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A "Who Done It" for the auto industry.
on July 19, 2006
A great film about another sorry episode in the history of America's automobile and energy industry. Set as a "Who-Done-It", the film chronicles how short sighted automakers (especially GM) develop great electric cars in response to the California ZEV mandate only to do everything in their power - from suing the state, making ridiculous ads, creating a red-tape filled lease application process - to kill them. Consumers buy bigger and bigger vehicles (whether they need them or not). Government officials and staffers bow to the pressure of intense lobbying, and conflicts of interest. The sad fate of most of the EVs produced during the late '90s to 2002 is revealed.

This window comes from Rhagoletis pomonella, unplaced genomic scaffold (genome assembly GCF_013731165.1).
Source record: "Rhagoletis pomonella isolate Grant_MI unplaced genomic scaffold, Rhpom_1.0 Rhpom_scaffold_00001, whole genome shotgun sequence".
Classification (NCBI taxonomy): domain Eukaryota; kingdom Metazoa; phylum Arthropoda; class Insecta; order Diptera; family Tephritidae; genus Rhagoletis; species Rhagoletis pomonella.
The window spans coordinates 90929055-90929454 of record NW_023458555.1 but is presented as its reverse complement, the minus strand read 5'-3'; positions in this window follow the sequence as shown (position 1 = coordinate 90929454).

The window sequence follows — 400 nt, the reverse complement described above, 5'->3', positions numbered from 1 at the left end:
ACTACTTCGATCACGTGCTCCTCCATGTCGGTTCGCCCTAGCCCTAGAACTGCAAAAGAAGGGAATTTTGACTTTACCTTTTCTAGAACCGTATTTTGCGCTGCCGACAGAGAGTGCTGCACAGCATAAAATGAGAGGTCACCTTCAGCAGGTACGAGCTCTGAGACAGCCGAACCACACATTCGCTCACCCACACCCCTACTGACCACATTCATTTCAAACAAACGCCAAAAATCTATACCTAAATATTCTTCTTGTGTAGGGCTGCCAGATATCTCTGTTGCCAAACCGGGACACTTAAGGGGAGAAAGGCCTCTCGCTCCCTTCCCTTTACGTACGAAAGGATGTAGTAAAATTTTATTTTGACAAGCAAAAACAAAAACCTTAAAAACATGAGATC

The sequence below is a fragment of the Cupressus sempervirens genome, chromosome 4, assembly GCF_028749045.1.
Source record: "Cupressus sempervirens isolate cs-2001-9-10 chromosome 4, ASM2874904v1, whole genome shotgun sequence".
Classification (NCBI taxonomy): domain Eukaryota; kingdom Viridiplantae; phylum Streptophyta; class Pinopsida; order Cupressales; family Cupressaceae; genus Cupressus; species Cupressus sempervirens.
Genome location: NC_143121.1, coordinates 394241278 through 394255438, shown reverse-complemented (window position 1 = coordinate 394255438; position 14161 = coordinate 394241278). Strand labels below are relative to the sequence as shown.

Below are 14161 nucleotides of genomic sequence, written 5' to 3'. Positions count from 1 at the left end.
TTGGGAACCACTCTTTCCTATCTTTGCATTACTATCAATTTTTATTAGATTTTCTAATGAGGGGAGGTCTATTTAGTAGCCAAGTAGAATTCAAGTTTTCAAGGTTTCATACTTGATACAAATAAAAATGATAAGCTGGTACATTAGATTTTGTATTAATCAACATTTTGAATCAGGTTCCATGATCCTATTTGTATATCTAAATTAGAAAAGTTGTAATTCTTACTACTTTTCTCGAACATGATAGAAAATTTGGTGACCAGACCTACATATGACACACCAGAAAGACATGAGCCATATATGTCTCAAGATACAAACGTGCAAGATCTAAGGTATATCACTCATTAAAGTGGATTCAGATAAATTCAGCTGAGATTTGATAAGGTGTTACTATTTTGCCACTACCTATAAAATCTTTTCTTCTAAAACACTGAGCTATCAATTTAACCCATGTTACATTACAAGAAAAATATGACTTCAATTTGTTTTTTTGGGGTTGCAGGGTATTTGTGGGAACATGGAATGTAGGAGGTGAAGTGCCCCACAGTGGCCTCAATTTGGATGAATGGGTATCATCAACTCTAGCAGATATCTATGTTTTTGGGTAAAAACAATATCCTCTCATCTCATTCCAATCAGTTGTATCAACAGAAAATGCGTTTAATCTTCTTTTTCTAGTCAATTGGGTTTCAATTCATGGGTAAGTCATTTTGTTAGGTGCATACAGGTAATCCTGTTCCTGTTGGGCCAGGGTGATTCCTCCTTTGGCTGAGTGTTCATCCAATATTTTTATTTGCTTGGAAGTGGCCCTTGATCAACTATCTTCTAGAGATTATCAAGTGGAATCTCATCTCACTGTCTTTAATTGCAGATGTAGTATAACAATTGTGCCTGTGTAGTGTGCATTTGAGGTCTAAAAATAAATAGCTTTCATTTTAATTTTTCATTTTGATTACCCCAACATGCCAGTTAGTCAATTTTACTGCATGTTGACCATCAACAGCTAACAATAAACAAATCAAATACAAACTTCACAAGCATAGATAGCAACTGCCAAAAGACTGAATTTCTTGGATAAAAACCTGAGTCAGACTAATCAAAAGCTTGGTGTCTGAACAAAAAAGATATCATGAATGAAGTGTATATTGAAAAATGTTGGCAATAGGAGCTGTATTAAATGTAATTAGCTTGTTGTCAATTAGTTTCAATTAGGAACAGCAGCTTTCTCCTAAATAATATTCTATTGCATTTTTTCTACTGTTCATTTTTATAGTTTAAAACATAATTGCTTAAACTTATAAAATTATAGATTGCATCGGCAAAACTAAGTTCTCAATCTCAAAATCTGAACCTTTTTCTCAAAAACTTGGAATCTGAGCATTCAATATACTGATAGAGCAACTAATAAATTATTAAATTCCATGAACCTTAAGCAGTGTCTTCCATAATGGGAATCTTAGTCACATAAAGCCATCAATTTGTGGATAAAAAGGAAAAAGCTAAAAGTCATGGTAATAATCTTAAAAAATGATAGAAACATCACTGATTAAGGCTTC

GM, especially, comes off as incredibly vindictive. What automaker ever tracked down every car of any model and crushed them (not the Corvair, Edsel, etc.)? Even after loyal drivers pleaded to keep them, offering to buy the last remaining EV1s with junk titles at lease buyout prices, GM went out of its way to ensure that the EV1 was history.
The passion of GM's EV specialist Chelsea Sexton for the EV1 makes her the star of the movie. One can only imagine what the engineers who designed the EV1 felt when their babies were being crushed.
But the movie ends on a hopeful note. We may never see the EV1 again, but vehicles using electric drive systems, either as full EVs (which are coming from several start-up companies) or plug-in hybrids, must inevitably roam the roads. The upward trend in gasoline prices, the effects of global warming, the inherent efficiency of electric drive trains, the continued improvement of battery technology, and the upcoming reevaluation of the ZEV Mandate guarantee it.